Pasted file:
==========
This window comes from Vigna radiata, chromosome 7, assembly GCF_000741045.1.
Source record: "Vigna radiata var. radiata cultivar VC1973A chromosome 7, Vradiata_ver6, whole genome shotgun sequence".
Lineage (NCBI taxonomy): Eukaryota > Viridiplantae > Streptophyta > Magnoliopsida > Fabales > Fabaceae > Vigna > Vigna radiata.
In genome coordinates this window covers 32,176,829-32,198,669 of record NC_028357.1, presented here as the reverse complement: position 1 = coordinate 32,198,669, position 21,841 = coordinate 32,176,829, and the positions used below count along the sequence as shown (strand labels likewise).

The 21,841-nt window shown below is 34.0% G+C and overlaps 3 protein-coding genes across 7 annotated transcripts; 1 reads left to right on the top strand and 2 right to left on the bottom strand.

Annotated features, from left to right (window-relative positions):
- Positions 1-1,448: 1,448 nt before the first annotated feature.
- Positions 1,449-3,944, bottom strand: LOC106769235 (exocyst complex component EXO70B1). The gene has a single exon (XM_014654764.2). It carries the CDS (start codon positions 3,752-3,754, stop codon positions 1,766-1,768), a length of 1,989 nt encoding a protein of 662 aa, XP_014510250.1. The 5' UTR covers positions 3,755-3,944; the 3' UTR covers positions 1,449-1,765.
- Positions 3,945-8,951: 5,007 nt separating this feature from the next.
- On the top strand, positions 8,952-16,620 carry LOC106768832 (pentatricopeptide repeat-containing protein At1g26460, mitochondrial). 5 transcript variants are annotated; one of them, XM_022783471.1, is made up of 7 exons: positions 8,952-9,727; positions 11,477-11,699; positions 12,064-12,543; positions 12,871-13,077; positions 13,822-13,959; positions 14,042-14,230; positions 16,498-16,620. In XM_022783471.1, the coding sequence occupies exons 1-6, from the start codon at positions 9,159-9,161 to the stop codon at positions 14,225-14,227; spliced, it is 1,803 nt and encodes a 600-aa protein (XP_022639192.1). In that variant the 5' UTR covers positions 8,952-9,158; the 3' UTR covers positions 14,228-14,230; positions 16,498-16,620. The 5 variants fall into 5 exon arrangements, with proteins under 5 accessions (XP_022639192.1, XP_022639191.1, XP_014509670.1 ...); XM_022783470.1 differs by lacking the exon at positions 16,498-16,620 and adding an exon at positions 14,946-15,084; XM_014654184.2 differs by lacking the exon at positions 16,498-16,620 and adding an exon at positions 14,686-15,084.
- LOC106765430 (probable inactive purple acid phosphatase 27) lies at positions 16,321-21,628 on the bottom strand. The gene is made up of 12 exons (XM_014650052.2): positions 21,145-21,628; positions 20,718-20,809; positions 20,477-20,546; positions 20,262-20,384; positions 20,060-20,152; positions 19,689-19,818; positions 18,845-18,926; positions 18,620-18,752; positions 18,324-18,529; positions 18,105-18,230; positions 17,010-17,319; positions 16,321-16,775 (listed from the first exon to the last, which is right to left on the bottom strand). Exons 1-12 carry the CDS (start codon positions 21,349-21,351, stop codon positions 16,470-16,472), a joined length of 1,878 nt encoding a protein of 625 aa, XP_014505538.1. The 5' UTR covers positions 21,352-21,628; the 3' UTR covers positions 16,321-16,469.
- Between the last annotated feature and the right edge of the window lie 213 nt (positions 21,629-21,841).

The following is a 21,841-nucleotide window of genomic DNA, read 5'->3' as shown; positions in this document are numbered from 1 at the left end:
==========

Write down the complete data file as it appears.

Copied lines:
This window comes from Vigna radiata, chromosome 7, assembly GCF_000741045.1.
Source record: "Vigna radiata var. radiata cultivar VC1973A chromosome 7, Vradiata_ver6, whole genome shotgun sequence".
Lineage (NCBI taxonomy): Eukaryota > Viridiplantae > Streptophyta > Magnoliopsida > Fabales > Fabaceae > Vigna > Vigna radiata.
In genome coordinates this window covers 32,176,829-32,198,669 of record NC_028357.1, presented here as the reverse complement: position 1 = coordinate 32,198,669, position 21,841 = coordinate 32,176,829, and the positions used below count along the sequence as shown (strand labels likewise).

The 21,841-nt window shown below is 34.0% G+C and overlaps 3 protein-coding genes across 7 annotated transcripts; 1 reads left to right on the top strand and 2 right to left on the bottom strand.

Annotated features, from left to right (window-relative positions):
- Positions 1-1,448: 1,448 nt before the first annotated feature.
- Positions 1,449-3,944, bottom strand: LOC106769235 (exocyst complex component EXO70B1). The gene has a single exon (XM_014654764.2). It carries the CDS (start codon positions 3,752-3,754, stop codon positions 1,766-1,768), a length of 1,989 nt encoding a protein of 662 aa, XP_014510250.1. The 5' UTR covers positions 3,755-3,944; the 3' UTR covers positions 1,449-1,765.
- Positions 3,945-8,951: 5,007 nt separating this feature from the next.
- On the top strand, positions 8,952-16,620 carry LOC106768832 (pentatricopeptide repeat-containing protein At1g26460, mitochondrial). 5 transcript variants are annotated; one of them, XM_022783471.1, is made up of 7 exons: positions 8,952-9,727; positions 11,477-11,699; positions 12,064-12,543; positions 12,871-13,077; positions 13,822-13,959; positions 14,042-14,230; positions 16,498-16,620. In XM_022783471.1, the coding sequence occupies exons 1-6, from the start codon at positions 9,159-9,161 to the stop codon at positions 14,225-14,227; spliced, it is 1,803 nt and encodes a 600-aa protein (XP_022639192.1). In that variant the 5' UTR covers positions 8,952-9,158; the 3' UTR covers positions 14,228-14,230; positions 16,498-16,620. The 5 variants fall into 5 exon arrangements, with proteins under 5 accessions (XP_022639192.1, XP_022639191.1, XP_014509670.1 ...); XM_022783470.1 differs by lacking the exon at positions 16,498-16,620 and adding an exon at positions 14,946-15,084; XM_014654184.2 differs by lacking the exon at positions 16,498-16,620 and adding an exon at positions 14,686-15,084.
- LOC106765430 (probable inactive purple acid phosphatase 27) lies at positions 16,321-21,628 on the bottom strand. The gene is made up of 12 exons (XM_014650052.2): positions 21,145-21,628; positions 20,718-20,809; positions 20,477-20,546; positions 20,262-20,384; positions 20,060-20,152; positions 19,689-19,818; positions 18,845-18,926; positions 18,620-18,752; positions 18,324-18,529; positions 18,105-18,230; positions 17,010-17,319; positions 16,321-16,775 (listed from the first exon to the last, which is right to left on the bottom strand). Exons 1-12 carry the CDS (start codon positions 21,349-21,351, stop codon positions 16,470-16,472), a joined length of 1,878 nt encoding a protein of 625 aa, XP_014505538.1. The 5' UTR covers positions 21,352-21,628; the 3' UTR covers positions 16,321-16,469.
- Between the last annotated feature and the right edge of the window lie 213 nt (positions 21,629-21,841).

The following is a 21,841-nucleotide window of genomic DNA, read 5'->3' as shown; positions in this document are numbered from 1 at the left end: